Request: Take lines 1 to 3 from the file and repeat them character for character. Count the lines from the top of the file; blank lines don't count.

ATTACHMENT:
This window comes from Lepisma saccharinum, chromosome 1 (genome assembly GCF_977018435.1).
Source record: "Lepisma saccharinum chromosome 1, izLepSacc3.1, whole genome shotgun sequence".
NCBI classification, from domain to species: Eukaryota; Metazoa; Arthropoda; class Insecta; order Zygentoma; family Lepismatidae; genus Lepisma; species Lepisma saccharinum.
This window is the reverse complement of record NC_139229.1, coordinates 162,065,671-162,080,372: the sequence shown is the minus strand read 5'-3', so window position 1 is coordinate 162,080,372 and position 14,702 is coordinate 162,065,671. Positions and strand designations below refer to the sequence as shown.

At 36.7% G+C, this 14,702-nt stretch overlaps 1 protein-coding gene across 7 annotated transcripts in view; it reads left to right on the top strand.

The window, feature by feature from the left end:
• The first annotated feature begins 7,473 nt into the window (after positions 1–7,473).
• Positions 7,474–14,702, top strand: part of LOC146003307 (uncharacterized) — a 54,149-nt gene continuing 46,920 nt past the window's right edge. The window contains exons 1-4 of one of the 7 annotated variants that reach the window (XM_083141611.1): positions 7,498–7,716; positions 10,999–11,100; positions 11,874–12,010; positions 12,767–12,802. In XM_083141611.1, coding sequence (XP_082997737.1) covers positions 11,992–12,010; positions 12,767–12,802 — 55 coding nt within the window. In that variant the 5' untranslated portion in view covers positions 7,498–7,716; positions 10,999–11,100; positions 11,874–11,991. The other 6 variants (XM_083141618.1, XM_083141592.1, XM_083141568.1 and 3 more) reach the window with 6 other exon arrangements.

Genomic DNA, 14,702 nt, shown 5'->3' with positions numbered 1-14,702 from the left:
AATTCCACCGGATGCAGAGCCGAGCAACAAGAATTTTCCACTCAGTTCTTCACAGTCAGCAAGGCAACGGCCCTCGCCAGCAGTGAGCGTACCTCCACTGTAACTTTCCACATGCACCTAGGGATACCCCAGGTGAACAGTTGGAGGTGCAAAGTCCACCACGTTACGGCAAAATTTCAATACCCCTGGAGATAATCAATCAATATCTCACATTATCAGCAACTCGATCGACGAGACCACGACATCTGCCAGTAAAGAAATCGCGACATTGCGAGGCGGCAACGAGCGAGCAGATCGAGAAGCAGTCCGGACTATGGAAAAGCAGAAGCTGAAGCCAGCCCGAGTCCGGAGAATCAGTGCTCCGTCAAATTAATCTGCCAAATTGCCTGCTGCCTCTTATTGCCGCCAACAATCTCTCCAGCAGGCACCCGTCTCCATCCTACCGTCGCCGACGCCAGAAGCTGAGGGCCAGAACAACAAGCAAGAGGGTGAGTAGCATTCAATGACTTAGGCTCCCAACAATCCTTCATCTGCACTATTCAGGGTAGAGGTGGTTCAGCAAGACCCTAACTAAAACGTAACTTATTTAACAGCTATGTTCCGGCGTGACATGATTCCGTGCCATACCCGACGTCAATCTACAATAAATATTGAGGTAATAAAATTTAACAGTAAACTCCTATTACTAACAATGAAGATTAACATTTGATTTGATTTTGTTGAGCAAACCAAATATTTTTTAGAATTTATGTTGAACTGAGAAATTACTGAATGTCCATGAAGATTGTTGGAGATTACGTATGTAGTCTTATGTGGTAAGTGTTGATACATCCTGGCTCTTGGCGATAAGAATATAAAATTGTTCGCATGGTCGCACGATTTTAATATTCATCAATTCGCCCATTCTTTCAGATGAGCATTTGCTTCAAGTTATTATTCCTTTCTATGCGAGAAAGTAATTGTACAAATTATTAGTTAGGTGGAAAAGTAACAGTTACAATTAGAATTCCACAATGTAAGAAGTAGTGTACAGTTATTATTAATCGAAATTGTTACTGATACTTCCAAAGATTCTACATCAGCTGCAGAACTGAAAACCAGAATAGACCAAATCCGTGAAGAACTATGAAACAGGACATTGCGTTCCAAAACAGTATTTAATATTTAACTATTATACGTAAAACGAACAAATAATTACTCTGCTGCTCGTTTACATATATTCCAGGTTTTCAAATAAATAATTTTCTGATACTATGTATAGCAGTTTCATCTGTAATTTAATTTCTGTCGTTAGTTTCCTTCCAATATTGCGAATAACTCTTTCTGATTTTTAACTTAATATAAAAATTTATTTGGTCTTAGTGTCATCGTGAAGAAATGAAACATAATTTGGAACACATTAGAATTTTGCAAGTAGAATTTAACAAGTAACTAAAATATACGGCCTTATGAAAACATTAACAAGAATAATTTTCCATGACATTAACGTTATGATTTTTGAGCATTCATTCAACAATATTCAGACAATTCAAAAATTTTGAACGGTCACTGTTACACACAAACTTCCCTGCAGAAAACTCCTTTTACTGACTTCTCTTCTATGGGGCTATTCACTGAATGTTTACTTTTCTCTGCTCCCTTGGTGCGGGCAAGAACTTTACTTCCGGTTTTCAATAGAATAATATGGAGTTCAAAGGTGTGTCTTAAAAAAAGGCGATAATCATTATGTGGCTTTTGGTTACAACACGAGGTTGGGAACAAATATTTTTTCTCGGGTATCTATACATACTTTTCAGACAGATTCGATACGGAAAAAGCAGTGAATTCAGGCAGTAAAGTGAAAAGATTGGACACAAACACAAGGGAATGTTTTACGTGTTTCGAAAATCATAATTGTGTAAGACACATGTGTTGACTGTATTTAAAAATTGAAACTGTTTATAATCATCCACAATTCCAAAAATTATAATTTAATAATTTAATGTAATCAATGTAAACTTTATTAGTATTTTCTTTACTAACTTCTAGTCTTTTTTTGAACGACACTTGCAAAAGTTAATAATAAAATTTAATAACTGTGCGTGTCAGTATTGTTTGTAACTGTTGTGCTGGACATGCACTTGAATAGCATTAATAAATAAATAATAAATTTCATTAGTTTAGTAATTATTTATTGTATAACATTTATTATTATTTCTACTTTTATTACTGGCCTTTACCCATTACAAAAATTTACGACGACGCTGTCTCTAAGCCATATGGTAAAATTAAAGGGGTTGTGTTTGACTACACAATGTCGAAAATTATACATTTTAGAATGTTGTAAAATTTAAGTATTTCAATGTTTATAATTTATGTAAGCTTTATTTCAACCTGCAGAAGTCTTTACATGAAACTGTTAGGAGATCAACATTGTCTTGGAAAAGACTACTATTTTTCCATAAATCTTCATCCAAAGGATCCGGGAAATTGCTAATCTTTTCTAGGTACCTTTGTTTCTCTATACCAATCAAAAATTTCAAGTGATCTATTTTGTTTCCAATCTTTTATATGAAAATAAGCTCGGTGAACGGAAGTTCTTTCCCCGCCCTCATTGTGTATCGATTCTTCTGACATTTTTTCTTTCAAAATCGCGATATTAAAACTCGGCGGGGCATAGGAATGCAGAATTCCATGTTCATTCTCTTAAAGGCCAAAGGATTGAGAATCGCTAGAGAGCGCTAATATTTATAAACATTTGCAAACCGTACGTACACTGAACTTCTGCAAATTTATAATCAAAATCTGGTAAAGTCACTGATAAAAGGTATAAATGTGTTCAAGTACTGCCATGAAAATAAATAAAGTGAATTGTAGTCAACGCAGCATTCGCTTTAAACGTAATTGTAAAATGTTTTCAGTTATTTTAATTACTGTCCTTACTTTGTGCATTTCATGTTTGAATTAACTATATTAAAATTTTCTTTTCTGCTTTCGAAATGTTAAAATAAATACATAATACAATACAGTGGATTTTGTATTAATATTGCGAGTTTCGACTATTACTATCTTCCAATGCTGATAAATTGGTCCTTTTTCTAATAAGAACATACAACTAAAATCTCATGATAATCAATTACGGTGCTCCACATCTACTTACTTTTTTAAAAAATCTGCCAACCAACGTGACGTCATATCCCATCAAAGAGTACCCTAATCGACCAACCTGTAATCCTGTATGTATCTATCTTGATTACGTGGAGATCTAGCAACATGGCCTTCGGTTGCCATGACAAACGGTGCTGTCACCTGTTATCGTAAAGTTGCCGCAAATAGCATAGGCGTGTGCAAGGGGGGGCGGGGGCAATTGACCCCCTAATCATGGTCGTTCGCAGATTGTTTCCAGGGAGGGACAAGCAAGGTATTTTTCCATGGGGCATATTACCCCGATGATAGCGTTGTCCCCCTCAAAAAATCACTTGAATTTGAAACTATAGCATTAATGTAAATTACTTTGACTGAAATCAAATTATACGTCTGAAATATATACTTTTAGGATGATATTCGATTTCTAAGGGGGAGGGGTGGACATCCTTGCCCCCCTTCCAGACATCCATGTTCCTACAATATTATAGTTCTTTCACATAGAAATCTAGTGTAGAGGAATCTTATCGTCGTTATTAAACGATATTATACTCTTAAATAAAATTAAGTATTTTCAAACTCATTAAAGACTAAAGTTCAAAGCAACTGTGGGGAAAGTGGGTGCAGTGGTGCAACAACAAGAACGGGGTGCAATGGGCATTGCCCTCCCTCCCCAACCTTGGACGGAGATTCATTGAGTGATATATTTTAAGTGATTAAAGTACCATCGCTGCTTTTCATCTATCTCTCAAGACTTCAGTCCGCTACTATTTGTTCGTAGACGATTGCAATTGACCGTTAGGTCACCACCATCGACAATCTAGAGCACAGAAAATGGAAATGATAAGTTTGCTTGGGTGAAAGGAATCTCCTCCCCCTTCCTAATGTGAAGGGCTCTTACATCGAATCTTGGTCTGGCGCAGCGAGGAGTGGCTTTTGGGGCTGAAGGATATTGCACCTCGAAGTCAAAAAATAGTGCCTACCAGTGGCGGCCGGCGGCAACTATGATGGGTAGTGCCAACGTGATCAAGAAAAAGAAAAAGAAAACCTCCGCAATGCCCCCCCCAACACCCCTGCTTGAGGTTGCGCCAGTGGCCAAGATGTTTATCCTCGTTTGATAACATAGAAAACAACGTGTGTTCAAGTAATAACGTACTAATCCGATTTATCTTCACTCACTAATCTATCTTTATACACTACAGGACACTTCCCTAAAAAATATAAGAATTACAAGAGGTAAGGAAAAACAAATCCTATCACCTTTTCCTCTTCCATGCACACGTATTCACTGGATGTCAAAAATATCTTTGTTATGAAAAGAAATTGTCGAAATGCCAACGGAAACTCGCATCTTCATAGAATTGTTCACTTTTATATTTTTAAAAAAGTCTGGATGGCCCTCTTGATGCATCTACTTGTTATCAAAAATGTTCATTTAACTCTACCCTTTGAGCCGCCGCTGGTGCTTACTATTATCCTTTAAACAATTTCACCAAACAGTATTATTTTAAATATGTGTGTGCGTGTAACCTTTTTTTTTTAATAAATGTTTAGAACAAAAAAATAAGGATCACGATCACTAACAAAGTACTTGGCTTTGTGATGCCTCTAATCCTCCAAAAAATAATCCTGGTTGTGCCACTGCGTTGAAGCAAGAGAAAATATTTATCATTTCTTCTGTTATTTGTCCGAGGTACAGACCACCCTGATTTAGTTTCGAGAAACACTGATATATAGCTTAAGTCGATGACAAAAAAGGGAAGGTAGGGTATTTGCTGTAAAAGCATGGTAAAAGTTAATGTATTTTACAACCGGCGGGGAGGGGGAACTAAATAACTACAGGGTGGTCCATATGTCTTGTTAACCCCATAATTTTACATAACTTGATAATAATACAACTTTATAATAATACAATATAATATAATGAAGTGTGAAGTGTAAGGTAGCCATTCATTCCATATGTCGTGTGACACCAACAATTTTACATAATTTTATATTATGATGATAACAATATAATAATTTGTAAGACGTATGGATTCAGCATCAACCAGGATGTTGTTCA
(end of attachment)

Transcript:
This window comes from Lepisma saccharinum, chromosome 1 (genome assembly GCF_977018435.1).
Source record: "Lepisma saccharinum chromosome 1, izLepSacc3.1, whole genome shotgun sequence".
NCBI classification, from domain to species: Eukaryota; Metazoa; Arthropoda; class Insecta; order Zygentoma; family Lepismatidae; genus Lepisma; species Lepisma saccharinum.